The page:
TTC Video - Introduction to Archaeology [repost]

Category: Novel

Tag: History and Military

Posted on 2012-02-02. By anonymous.


TTC Video - Introduction to Archaeology
24xVHSRip | AVI / DivX, ~430 kb/s | 640x480 | 24x~45 min | English: MP3, 128 kb/s (2 ch) | 4.12 GB
Genre: Archaeology

“Have you ever found yourself, perhaps after visiting a museum, an art gallery, or a historic site, wanting to know more about a long-lost civilization, a fortress that was bitterly fought over ages ago, or a ruined city sitting mute but poignant in the midst of what was once a thriving human world but is now a trackless jungle or a lonely plain? If such experiences have gripped your imagination, then you have probably also wondered how, more generally, groups of human beings dealt at different times and places with the challenges of their environments, and how, in turn, the environment shaped past peoples across the unchronicled millennia of human prehistory.”

The first scientific excavation occurred in 1784 when Thomas Jefferson (1743-1826), 17 years before he became president, excavated native burial mounds according to the Law of Superposition (the earliest remains are those which were laid down first, and the latest remains are those which were laid down last). He recorded everything he found and published his data. Essentially, Jefferson conducted a modern scientific excavation.

As the 19th century progressed, antiquarianism set the stage for scientific archaeology. You will learn about General Augustus Lane-Fox Pitt-Rivers, Sir Flinders Petrie, Sir Arthur Evans, Alfred Kidder, and George BassΓΓé¼ΓÇ¥British and American founders of the scientific methods of archaeology.

Scientific Archaeology has three goals:

- to describe and classify what is found
- to figure out the function of what is found
- to explain how and why ancient cultures changed over time.

Discover the Archaeological Process

Along with history and basic concepts, much of the course's first half, "The Archaeological Process," introduces you to the ways in which archaeologists find, excavate, preserve, and date valuable sites (using everything from tree rings and changing pottery styles to atomic technology) and the assemblages of artifacts associated with them. You learn about such topics as:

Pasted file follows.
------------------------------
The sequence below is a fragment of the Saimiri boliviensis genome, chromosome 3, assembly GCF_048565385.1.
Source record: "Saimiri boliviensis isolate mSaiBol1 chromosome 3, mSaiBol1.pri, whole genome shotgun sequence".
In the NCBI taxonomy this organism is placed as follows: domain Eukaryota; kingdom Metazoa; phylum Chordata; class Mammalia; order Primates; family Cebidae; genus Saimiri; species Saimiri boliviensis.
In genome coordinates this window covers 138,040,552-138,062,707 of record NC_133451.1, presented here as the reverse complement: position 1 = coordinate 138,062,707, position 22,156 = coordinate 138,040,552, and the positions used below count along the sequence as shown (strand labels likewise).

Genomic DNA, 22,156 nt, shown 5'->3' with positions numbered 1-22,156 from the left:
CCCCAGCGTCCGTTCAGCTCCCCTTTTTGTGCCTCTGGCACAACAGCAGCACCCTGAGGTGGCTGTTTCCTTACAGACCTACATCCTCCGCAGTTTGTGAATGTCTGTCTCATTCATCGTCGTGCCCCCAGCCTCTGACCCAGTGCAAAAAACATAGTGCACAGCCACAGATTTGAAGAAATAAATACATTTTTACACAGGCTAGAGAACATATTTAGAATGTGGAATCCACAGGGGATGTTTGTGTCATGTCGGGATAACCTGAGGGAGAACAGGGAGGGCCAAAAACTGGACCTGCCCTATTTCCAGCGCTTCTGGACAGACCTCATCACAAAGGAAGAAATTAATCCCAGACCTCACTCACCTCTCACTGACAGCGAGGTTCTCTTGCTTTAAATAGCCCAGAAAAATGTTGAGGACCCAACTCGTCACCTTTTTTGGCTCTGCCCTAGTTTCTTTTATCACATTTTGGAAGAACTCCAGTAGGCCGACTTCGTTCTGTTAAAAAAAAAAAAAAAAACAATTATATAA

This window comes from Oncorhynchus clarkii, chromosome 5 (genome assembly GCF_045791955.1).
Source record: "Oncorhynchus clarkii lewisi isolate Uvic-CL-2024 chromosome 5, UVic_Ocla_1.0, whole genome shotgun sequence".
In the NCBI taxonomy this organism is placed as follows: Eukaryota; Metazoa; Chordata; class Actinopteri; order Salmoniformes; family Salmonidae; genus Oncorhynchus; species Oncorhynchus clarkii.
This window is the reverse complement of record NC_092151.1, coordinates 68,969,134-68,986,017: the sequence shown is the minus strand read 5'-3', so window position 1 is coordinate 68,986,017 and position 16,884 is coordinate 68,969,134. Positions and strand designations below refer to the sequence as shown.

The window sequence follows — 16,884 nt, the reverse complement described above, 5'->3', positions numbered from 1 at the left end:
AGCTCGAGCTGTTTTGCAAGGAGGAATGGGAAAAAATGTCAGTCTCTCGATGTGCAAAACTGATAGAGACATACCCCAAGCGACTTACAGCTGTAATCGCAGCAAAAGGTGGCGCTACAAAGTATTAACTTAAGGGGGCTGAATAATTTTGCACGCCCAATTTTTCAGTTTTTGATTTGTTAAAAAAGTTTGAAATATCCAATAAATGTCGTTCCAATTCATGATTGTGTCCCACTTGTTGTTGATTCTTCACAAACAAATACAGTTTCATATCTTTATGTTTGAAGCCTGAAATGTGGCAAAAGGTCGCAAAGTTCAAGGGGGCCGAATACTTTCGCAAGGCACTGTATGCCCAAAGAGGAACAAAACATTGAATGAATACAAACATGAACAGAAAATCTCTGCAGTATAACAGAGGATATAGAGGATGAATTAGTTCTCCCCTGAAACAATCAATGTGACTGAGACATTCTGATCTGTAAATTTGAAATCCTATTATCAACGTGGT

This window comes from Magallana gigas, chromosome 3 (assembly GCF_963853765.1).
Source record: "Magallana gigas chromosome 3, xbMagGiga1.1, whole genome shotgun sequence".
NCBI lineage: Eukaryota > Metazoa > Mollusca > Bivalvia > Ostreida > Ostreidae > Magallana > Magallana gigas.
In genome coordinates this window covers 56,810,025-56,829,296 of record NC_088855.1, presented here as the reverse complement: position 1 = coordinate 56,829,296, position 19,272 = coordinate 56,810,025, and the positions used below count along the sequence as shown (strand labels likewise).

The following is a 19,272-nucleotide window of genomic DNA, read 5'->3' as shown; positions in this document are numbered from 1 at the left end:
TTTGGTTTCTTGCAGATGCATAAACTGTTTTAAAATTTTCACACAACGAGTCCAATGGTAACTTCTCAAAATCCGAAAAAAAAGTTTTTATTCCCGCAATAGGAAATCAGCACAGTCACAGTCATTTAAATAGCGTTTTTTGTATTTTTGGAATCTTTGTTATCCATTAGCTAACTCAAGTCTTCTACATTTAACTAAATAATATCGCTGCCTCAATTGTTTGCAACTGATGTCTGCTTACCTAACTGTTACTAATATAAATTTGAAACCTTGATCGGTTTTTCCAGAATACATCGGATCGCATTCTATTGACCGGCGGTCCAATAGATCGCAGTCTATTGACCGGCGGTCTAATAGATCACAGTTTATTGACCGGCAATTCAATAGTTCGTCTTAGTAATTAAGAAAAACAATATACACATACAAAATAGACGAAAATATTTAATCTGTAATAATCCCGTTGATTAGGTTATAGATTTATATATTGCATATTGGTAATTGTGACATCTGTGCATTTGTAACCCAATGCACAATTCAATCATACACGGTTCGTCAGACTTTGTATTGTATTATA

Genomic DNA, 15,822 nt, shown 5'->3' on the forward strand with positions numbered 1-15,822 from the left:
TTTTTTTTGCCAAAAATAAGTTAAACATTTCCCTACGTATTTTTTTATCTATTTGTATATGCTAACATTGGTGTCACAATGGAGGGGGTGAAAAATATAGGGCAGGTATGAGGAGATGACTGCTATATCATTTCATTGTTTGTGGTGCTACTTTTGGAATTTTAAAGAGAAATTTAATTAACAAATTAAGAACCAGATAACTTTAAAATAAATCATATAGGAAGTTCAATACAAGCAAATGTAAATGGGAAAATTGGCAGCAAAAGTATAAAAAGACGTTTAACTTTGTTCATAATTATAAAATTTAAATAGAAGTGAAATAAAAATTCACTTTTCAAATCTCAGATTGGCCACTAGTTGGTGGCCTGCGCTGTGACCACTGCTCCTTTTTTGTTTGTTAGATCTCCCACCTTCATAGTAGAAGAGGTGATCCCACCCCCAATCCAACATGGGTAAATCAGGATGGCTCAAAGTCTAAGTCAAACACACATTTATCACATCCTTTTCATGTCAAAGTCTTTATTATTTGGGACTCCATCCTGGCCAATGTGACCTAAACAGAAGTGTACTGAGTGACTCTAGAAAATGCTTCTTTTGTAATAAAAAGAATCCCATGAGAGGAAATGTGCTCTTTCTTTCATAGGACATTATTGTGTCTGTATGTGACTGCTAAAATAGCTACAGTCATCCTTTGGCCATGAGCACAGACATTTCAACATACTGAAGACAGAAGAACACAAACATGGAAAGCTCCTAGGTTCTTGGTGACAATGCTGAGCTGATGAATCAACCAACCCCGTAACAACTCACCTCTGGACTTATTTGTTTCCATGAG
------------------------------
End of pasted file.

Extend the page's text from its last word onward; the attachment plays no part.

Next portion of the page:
- why archaeological surveys must cover the same ground at several different times of day
- how archaeologists learn volumes from discards and garbage
- why ceramic artifacts are so important to the study of the past
- how the presence of glaciers assists archaeological research in Scandinavia.

Course Lecture Titles:
01. What is Archaeology?
02. The Scientific Underpinnings
03. Historians, Treasure Hunters, and Antiquarians
04. The Fathers of Scientific Excavation
05. Preservation of Archaeological Remains
06. Stratigraphic and Sequence Dating
07. Seriation, Ancient Sources, and Sediments
08. Dating Using Flora and Fauna
09. Radiocarbon and Potassium-Argon Dating
10. Other Scientific Dating Methods
11. Archaeological Survey
12. Excavation
13. Interpreting Finds
14. Stone Tools
15. Pottery
16. Bones
17. Features and Structures
18. Reconstructing Ancient Cultures
19. Archaeological Theories about Change
20. Paleolithic Art
21. The Neolithic Revolution
22. Catal Huyuk
23. The Rise of Civilizations
24. Archaeology and Ethics


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